What is the difference between basic medicine and clinical medicine?
If you’re an aspiring medical student, you should understand the difference between basic medicine and clinical medicine. Read ahead to learn how to differentiate between the two medical branches.
What is basic medicine?
Basic medicine involves the study of the basic structure and functions of the human body. You will learn about different aspects of human anatomy along with the type and nature of diseases affecting parts of it. Basic medicine usually precedes clinical medicine and provides the theoretical support for developing essential clinical skills required for a medical professional.
A strong foundation of knowledge in general biology, chemistry and genetics will provide a good foundation for those planning to enroll in a basic sciences program.
Basic Medicine at Saba
At Saba University School of Medicine, the Basic Sciences curriculum lasts for the first five semesters. It covers all basic medical sciences such as human metabolism, systems and disease, nutrition and the comprehensive human body structure.
Here are the basic medicine subjects that you will study if you choose to enroll at Saba University School of Medicine.
- Human Body Structure and Function
- Human Histology and Physiology
- Clinical Skills I
- Metabolism and Nutrition
- Genetics and Development
- Medical Ethics
- Clinical Skills II
- Research Curriculum-Evidence Based Medicine
- Neuroscience and Neurology
- Systems and Disease I
- Clinical Skills III
- Behavioral Medicine
- Systems and Disease II
- Systems and Disease III
- Clinical Skills IV
- Systems and Disease IV
- Clinical Skills V
- Foundations of Clinical Medicine
- Research Curriculum-Critical Appraisal
Once you master the basic medical subjects at Saba, you will be eligible to apply to take the Step 1 of the United States Medical Licensing Examination (USMLE). The USMLE Step 1 exam is considered one of the most demanding professional licensing exams in the medical profession.
The “Foundations of Clinical Medicine” course in the 5th semester at Saba provides comprehensive preparation and a full-length simulated exam experience.
Want to be completely prepared for your USMLE Step 1 exam? Saba’s USMLE Step 1 results are comparable to top medical programs in the USA.
The USMLE Step 1 first-time pass rate at Saba stood at an impressive 99% between 2015 and 2020. The Institution is accredited by the Accreditation Organization of the Netherlands and Flanders (NVAO), making it the only Caribbean medical school held to high European standards.
The clinical medicine program at Saba is excellent, and also adheres to the high standards of the basic sciences program. Saba graduates have secured residencies with some of the leading teaching hospitals in the USA and Canada.
Learn more about the MD program at Saba.
What is clinical medicine?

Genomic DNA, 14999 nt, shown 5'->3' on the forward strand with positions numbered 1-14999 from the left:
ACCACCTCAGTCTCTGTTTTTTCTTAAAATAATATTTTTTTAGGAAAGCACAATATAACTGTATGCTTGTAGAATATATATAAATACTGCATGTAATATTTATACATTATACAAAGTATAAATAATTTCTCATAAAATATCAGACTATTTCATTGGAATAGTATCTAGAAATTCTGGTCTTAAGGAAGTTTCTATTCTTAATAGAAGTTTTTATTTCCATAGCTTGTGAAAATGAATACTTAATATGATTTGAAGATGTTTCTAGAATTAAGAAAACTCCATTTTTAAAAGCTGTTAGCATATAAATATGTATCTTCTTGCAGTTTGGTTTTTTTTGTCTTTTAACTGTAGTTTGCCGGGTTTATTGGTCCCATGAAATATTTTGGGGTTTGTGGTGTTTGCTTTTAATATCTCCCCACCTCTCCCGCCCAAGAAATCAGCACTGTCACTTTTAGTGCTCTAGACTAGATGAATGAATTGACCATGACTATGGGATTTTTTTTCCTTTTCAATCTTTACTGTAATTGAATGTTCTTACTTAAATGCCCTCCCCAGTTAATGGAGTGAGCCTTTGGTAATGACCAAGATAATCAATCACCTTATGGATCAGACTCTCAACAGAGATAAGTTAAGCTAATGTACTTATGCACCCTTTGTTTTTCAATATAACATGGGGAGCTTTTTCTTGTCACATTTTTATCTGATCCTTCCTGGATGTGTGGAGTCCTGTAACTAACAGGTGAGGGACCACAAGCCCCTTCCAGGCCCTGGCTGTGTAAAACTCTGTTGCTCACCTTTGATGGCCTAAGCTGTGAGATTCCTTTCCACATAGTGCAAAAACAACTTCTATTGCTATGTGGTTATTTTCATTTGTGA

Clinical medicine covers an exhaustive study of highly technical medical subjects and a practical experience of medicine. This experience can include direct observations, diagnosis, as well as treatment and management of real life patients.
Clinical medicine involves applying the theoretical knowledge that you’ll have absorbed previously from books and in classes into clinical settings during clinical rotations and residencies. It covers a comprehensive understanding of a patient’s medical status through documentation of the clinical history, and different examinations and investigations.
Clinical Medicine at Saba
The Clinical Medicine program at Saba lasts from semesters 6 to 10; you’ll then complete your degree and join a residency program. It consists of active clinical experience in the form of the following:
- An 8-week research module
- 42 weeks of compulsory clinical rotations in core subjects like surgery, internal medicine, pediatrics, obstetrics and gynecology, and psychiatry
- 30 weeks of elective clinical rotations based upon the projected medical specialty of the student
At the end of the Clinical Medicine program, you will be eligible to sit for the two-part USMLE Step 2 exam: Clinical Knowledge and Clinical Skills. The Clinical Knowledge exam tests students for their clinical understanding of medical theory applied in a clinical setting. The Clinical Skills exam uses standardized patients to address the diagnostic challenges and patient-centric behavior while also assessing the student’s documentation abilities.
The core clinical rotations, as a part of the clinical medicine program at Saba, can expose you to different case studies and feedback, enhancing your preparation for a career in medicine. It can also help you explore diverse careers within medicine.
You will need expertise in both topics to be an excellent clinician. A comprehensive understanding of both worlds can help you pass rigorous medical licensing exams or pursue further medical specializations further down the line.